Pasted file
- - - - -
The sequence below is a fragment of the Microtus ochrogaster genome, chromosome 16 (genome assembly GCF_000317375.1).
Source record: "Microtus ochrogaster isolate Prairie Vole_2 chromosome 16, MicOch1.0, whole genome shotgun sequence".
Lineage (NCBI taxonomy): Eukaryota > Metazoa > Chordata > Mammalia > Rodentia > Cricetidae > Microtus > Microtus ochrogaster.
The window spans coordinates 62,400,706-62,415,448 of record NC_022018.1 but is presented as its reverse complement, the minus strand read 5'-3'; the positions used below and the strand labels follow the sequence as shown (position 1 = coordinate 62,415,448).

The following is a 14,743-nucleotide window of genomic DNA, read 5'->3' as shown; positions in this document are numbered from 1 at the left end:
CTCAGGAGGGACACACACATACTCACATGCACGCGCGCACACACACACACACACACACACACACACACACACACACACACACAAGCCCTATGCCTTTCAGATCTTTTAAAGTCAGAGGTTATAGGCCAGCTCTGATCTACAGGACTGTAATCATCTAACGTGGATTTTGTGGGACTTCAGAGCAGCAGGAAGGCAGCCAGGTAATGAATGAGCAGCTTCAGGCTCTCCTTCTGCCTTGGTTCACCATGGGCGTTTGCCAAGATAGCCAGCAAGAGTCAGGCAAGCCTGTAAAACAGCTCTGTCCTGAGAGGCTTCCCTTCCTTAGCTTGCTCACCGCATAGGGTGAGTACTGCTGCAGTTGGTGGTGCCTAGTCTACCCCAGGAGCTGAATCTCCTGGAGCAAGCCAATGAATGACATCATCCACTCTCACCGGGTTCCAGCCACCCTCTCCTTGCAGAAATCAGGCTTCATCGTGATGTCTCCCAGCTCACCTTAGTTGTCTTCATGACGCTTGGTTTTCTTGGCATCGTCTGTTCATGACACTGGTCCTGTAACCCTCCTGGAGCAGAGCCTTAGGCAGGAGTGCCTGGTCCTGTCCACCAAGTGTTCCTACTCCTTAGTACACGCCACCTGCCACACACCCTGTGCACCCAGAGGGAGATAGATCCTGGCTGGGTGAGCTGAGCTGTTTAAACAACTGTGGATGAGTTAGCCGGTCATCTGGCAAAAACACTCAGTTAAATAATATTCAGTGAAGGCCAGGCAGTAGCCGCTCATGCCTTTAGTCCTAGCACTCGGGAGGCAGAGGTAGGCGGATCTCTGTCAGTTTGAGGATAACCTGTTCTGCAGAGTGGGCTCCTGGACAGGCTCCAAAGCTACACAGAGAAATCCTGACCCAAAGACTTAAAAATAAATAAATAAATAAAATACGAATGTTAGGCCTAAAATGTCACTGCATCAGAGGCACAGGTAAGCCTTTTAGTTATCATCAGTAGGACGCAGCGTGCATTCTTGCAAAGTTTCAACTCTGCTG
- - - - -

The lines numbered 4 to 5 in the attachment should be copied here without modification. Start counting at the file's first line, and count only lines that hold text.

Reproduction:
The window spans coordinates 62,400,706-62,415,448 of record NC_022018.1 but is presented as its reverse complement, the minus strand read 5'-3'; the positions used below and the strand labels follow the sequence as shown (position 1 = coordinate 62,415,448).

The following is a 14,743-nucleotide window of genomic DNA, read 5'->3' as shown; positions in this document are numbered from 1 at the left end: